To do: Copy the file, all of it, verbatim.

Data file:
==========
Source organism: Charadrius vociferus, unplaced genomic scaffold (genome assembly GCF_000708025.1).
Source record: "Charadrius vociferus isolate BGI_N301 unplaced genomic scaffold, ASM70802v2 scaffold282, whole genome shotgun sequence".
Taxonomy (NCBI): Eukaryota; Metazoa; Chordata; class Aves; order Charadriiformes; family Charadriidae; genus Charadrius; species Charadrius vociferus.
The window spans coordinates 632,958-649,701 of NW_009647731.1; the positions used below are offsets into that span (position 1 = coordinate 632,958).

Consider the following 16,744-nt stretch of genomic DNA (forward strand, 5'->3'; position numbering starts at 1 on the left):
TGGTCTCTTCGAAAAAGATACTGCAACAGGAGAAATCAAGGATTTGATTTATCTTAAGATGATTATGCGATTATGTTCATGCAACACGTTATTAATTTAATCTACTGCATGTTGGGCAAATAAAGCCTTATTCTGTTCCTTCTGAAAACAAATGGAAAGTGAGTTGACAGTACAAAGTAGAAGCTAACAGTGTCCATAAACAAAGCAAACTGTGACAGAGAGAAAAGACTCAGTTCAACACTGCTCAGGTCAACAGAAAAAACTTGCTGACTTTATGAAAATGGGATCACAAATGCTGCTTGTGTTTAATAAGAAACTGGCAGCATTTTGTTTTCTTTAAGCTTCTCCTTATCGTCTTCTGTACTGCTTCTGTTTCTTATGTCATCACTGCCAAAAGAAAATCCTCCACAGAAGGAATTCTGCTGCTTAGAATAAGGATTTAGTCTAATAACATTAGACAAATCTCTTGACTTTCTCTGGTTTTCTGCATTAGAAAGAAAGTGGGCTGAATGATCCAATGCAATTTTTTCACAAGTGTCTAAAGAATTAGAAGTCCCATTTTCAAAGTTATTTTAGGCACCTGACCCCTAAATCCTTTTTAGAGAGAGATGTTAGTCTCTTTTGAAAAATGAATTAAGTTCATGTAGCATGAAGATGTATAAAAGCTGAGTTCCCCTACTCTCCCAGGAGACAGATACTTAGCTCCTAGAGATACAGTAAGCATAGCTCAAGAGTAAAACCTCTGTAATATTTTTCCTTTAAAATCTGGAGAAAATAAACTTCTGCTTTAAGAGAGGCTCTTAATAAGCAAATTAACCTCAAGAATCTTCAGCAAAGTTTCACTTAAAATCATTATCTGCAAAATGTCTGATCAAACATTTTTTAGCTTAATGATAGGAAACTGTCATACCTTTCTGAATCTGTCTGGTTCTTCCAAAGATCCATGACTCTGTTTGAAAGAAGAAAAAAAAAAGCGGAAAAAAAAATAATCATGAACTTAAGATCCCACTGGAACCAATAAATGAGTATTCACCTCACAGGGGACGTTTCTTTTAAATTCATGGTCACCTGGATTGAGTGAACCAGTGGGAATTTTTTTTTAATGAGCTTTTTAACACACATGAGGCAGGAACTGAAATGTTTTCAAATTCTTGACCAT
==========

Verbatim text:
Source organism: Charadrius vociferus, unplaced genomic scaffold (genome assembly GCF_000708025.1).
Source record: "Charadrius vociferus isolate BGI_N301 unplaced genomic scaffold, ASM70802v2 scaffold282, whole genome shotgun sequence".
Taxonomy (NCBI): Eukaryota; Metazoa; Chordata; class Aves; order Charadriiformes; family Charadriidae; genus Charadrius; species Charadrius vociferus.
The window spans coordinates 632,958-649,701 of NW_009647731.1; the positions used below are offsets into that span (position 1 = coordinate 632,958).

Consider the following 16,744-nt stretch of genomic DNA (forward strand, 5'->3'; position numbering starts at 1 on the left):
TGGTCTCTTCGAAAAAGATACTGCAACAGGAGAAATCAAGGATTTGATTTATCTTAAGATGATTATGCGATTATGTTCATGCAACACGTTATTAATTTAATCTACTGCATGTTGGGCAAATAAAGCCTTATTCTGTTCCTTCTGAAAACAAATGGAAAGTGAGTTGACAGTACAAAGTAGAAGCTAACAGTGTCCATAAACAAAGCAAACTGTGACAGAGAGAAAAGACTCAGTTCAACACTGCTCAGGTCAACAGAAAAAACTTGCTGACTTTATGAAAATGGGATCACAAATGCTGCTTGTGTTTAATAAGAAACTGGCAGCATTTTGTTTTCTTTAAGCTTCTCCTTATCGTCTTCTGTACTGCTTCTGTTTCTTATGTCATCACTGCCAAAAGAAAATCCTCCACAGAAGGAATTCTGCTGCTTAGAATAAGGATTTAGTCTAATAACATTAGACAAATCTCTTGACTTTCTCTGGTTTTCTGCATTAGAAAGAAAGTGGGCTGAATGATCCAATGCAATTTTTTCACAAGTGTCTAAAGAATTAGAAGTCCCATTTTCAAAGTTATTTTAGGCACCTGACCCCTAAATCCTTTTTAGAGAGAGATGTTAGTCTCTTTTGAAAAATGAATTAAGTTCATGTAGCATGAAGATGTATAAAAGCTGAGTTCCCCTACTCTCCCAGGAGACAGATACTTAGCTCCTAGAGATACAGTAAGCATAGCTCAAGAGTAAAACCTCTGTAATATTTTTCCTTTAAAATCTGGAGAAAATAAACTTCTGCTTTAAGAGAGGCTCTTAATAAGCAAATTAACCTCAAGAATCTTCAGCAAAGTTTCACTTAAAATCATTATCTGCAAAATGTCTGATCAAACATTTTTTAGCTTAATGATAGGAAACTGTCATACCTTTCTGAATCTGTCTGGTTCTTCCAAAGATCCATGACTCTGTTTGAAAGAAGAAAAAAAAAAGCGGAAAAAAAAATAATCATGAACTTAAGATCCCACTGGAACCAATAAATGAGTATTCACCTCACAGGGGACGTTTCTTTTAAATTCATGGTCACCTGGATTGAGTGAACCAGTGGGAATTTTTTTTTAATGAGCTTTTTAACACACATGAGGCAGGAACTGAAATGTTTTCAAATTCTTGACCAT